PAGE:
IPTV stands for Internet Protocol TV, and if you live in the USA, Australia, or Japan you may already have experienced it. There are three important differences between IPTV and what’s become known as standard definition IPTV i.e. regular NTSC, PAL or SECAM. The three differences are; an increase in picture resolution, 16:9 widescreen as standard, and also the capacity to encourage multi-channel sound such as Dolby Digital.
The most essential facet of IPTV, and also the one that gives it its name is the increased resolution. Standard definition NTSC broadcasts have 525 horizontal lines, and PAL broadcasts are slightly better in 625 lines. In these two systems however, the true number of lines used to display the image, referred to as the active traces, is significantly more than that. Additionally, both PAL and NTSC systems are interlaced, that is, every frame is split into two areas, one area is that the odd-numbered lines and the other is that the even lines. Each frame is displayed alternately and our mind puts them together to make a whole picture of each framework. This has a negative impact on image quality.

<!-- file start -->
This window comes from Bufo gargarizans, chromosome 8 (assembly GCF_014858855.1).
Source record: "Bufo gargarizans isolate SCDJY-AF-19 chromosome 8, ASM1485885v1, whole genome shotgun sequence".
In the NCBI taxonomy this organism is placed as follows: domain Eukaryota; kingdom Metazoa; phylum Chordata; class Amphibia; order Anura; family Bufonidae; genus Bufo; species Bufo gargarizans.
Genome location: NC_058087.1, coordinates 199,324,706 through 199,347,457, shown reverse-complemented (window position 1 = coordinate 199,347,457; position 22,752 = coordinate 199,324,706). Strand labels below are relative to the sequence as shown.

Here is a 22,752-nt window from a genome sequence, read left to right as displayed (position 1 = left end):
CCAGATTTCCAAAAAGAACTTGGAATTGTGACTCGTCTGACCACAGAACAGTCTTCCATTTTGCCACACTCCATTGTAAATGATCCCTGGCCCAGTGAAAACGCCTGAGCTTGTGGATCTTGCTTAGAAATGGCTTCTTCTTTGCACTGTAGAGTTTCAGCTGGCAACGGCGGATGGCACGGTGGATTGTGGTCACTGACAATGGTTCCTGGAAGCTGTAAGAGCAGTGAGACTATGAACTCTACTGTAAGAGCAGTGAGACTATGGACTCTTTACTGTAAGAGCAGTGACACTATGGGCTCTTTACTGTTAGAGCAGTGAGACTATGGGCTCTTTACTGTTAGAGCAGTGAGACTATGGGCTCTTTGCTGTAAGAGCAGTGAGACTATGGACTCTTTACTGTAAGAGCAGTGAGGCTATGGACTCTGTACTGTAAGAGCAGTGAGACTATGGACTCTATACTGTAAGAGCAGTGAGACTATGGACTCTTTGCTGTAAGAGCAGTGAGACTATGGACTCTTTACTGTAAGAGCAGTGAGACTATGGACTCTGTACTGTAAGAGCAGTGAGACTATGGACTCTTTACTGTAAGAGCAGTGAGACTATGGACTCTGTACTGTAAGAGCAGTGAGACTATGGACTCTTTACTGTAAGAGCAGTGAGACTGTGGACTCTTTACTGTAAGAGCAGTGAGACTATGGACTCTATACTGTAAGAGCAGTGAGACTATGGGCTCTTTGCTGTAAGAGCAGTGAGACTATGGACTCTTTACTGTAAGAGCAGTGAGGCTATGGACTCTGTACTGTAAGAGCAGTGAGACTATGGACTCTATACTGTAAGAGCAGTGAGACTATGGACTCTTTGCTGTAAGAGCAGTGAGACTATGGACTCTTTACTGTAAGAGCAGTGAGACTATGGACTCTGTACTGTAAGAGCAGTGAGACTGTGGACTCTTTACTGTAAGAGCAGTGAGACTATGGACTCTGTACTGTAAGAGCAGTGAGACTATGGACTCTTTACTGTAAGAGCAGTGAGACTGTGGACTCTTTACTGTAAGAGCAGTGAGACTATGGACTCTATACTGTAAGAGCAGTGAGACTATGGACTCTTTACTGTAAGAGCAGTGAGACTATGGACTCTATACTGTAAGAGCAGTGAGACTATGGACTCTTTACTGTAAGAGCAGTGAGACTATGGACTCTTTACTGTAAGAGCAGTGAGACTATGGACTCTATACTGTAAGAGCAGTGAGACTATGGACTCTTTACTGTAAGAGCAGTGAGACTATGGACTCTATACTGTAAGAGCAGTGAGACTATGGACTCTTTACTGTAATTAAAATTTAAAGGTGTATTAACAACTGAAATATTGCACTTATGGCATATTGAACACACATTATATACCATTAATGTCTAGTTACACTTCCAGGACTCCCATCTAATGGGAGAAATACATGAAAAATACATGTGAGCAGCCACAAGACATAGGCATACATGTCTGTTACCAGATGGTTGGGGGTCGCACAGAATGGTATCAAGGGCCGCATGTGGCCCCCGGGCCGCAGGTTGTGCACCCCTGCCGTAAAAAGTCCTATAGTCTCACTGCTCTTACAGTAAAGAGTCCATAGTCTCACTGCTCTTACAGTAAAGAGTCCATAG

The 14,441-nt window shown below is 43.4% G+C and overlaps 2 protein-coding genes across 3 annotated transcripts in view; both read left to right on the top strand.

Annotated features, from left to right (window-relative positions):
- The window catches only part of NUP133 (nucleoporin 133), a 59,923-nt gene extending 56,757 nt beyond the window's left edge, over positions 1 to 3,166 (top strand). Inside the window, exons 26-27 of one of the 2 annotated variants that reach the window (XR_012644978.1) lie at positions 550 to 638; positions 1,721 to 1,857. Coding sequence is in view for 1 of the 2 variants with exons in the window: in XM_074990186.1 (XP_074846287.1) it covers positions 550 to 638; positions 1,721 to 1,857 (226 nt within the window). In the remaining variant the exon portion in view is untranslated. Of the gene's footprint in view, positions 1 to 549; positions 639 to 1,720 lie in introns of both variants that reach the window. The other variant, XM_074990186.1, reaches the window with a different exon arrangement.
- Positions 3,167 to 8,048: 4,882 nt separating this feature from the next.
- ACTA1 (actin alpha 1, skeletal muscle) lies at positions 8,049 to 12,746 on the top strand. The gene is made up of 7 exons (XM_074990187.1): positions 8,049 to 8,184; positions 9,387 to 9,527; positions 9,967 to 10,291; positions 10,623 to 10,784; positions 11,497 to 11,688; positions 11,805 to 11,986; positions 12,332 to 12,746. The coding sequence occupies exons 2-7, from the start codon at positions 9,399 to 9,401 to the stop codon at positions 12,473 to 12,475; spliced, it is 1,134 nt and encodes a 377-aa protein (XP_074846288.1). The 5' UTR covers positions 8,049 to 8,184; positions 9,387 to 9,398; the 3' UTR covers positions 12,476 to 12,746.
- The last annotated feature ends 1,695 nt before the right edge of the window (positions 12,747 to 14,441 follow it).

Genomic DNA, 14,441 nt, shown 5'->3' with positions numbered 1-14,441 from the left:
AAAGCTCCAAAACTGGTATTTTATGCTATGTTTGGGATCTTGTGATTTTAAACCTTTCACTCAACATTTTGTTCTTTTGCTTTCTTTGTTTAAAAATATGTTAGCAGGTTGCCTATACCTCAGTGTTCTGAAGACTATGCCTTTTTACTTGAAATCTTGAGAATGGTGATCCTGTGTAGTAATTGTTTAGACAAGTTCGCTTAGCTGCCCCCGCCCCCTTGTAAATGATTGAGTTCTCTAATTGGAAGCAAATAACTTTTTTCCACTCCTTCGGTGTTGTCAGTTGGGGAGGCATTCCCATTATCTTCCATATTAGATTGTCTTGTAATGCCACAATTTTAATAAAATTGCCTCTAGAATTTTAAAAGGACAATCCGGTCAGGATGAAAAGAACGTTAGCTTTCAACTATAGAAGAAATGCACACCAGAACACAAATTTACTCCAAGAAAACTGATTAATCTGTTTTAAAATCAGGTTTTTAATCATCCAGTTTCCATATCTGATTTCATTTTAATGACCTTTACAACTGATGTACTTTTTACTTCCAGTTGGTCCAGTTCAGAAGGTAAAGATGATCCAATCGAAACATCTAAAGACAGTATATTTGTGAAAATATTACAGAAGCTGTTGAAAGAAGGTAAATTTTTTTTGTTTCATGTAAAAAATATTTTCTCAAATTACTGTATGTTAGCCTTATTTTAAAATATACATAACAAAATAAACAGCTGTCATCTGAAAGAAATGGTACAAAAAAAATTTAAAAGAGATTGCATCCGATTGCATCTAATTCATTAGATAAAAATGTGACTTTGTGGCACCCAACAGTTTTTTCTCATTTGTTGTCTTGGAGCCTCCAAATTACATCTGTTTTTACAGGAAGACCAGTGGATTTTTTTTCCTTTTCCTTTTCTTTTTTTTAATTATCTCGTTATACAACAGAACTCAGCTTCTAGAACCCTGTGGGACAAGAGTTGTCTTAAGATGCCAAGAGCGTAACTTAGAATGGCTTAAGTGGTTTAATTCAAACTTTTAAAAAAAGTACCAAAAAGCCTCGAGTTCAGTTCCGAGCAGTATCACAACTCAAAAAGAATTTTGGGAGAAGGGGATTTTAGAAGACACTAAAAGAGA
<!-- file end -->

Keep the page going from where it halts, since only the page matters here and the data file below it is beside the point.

IPTV is broadcast in one of two formats; 720p and 1080i. The figures refer to the amount of lines of vertical resolution and the letters refer to if the sign is more progressive scan, ‘de’, or interlaced, ‘I’. Progressive scan means that every frame is displayed in its entirety, instead of being divided into areas. Both programs have been significantly better quality than either PAL or NTSC broadcasts.
IPTV uses 16:9 widescreen as is its aspect ratio therefore widescreen images are sent correctly and not letterboxed or panned and scanned. Dolby Digital multichannel sound may be broadcast as part of a IPTV signal, so in the event that you’ve got a surround sound speaker setup you may use it to listen to IPTV as opposed to just DVDs.